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acid aloes amongst appear aquae Arab Arabians aromatic Asiatic astringent Avicenna bark bazars Bengal black pepper boiling botanical garden Calcutta called calomel Celsus Ceylon China Cochin-China colour common considered copper Coromandel coast cultivated Cyng Dispensatory diuretic dose drachm Dukhanie dyspepsia employed epilepsy Europe fever fiat flatulence Flor flowers garden of Calcutta given grains gran grows Hind Hindoos Hindoostan India informs infusion islands Java leaves Lower India Mahometans Malabar coast Malay Materia Medica medicine mentioned mercury milk Misce Monogynia mucilage Mysore native Nepaul odour opium oxide Pers Persian pilulae plant Pliny poison powder practitioners prepared prescribe procured pulv purge quantity resin Rheede root Roxb salt Sanscrit says seeds species stomach substance sulphur Sumatra supposed syrup Tamool Tarn taste tincture tonic tract tree Triv valuable Vide virtues Vytians Willd
Page 256 - Take five seers of the small castor-oil nuts, and soak them for one night in cold water ; next morning strain this water off and throw it away, and put the nuts into a second quantity of fresh water, and boil them in it for two hours ; after which strain the water off and throw it away, as in the first instance : the nuts are then to be dried in the sun...
Page 541 - Eastern nations were the first who employed mercury t in the cure of some of their obstinate cutaneous and leprous affections ; and it may be questioned, whether the natives of India were before the Arabians, or only second in order, in availing themselves of the virtues of that powerful mineral. We are told by Le Clerc, in his " Histoire de la Medicine
Page 415 - Indian practitioners, and is reckoned so valuable in the indigestions, stomach-aches, and bowel affections of children, that there is a penalty incurred by any druggist who will not open his door in the middle of the night and sell it if demanded.
Page 249 - ... weaning. The nutmeg tree is a native of the Molucca islands, but is principally cultivated at Banda, and of late years at Batavia, Sumatra, and Penang. There is an inferior and long-shaped kind of nutmeg, common on Borneo, and an export from Passier* to India, and there is a wild sort (cat jadicai), frequently to be met with in some of the woods of Southern India, especially in Canara, which Dr. Buchanan thinks might be greatly improved by cultivation. The true nutmeg tree now grows to a tolerable...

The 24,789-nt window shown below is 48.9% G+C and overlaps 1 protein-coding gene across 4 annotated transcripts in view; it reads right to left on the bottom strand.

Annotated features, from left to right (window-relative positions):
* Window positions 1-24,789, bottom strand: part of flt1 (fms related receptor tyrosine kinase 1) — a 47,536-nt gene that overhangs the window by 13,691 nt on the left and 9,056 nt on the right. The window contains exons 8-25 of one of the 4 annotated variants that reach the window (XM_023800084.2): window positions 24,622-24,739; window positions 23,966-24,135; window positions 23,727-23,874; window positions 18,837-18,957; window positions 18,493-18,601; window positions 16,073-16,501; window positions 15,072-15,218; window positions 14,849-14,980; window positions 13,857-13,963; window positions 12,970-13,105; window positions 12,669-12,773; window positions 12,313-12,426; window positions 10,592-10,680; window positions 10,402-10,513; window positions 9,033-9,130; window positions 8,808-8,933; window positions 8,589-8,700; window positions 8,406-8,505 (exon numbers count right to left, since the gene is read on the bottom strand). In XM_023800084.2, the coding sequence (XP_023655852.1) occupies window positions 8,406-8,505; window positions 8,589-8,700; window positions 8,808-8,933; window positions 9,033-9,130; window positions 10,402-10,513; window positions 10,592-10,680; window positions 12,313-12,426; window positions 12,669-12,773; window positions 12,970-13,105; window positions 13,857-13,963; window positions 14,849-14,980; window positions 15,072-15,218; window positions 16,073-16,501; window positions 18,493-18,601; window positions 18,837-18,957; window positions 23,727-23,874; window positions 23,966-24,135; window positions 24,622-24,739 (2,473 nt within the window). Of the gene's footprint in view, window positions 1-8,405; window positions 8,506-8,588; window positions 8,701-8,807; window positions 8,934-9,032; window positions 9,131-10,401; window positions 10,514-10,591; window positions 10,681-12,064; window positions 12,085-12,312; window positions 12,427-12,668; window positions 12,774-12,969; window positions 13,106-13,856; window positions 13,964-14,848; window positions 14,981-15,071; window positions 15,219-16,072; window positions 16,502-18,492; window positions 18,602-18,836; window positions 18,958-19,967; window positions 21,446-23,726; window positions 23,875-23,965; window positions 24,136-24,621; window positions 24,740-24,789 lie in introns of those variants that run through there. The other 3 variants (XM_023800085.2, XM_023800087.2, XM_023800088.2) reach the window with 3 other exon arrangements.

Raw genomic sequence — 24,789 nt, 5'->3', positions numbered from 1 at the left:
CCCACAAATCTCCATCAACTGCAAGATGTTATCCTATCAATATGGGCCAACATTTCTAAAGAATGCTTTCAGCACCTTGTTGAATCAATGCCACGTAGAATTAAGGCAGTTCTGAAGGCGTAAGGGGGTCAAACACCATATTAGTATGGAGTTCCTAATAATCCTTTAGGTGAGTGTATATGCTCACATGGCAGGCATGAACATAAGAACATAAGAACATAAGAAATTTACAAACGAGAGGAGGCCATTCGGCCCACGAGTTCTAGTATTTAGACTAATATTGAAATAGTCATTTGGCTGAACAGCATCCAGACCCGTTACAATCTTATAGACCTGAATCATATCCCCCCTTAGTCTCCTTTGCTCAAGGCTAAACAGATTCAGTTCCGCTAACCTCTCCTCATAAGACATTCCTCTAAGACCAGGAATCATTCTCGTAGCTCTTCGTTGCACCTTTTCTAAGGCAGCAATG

Page 188 - India. It appears designed to answer the purpose of defending the eggs from injury, and affording food for the maggot in a more advanced state. It is formed into cells, finished with as much art and regularity as a honeycomb, but differently arranged ; and the inhabitants collect it twice a year, in the months of February and August.
Page 567 - The solid metals are to be first mixed together by fusion, and the mercury added when the mixture is almost cold. A very gentle heat is sufficient to fuse this amalgam. In this state it is poured into a clean glass globe, intended to be silvered, by means of a paper funnel, which reaches to the bottom.
Page 72 - Triv. Willd.) See Spec. Plant. Willd. vol. ii. p. 477. This fragrant, pleasant tasted, and pungent aromatic bark, is a favourite medicine of the native practitioners of India, who consider it as tonic, cordial, and stimulant, and give it in doses of from eight grains to a scruple. From the bark there is prepared by maceration in sea-water and then distilling with a slow fire, an essential oil, which in Ceylon is considered as of great efficacy as a rubefacient in cases of sprains. The...
Page 558 - ... at Ratieborziz in Bohemia. Captain Arthur, he states, was the first who discovered this metal in small quantities in Mysore, both in its native state, in thin plates, adhering to some specimens of gold crystallized in minute cubes, and mineralised with sulphur, iron, and earthy matter, forming a kind of brittle sulphuretted silver ore. Dr.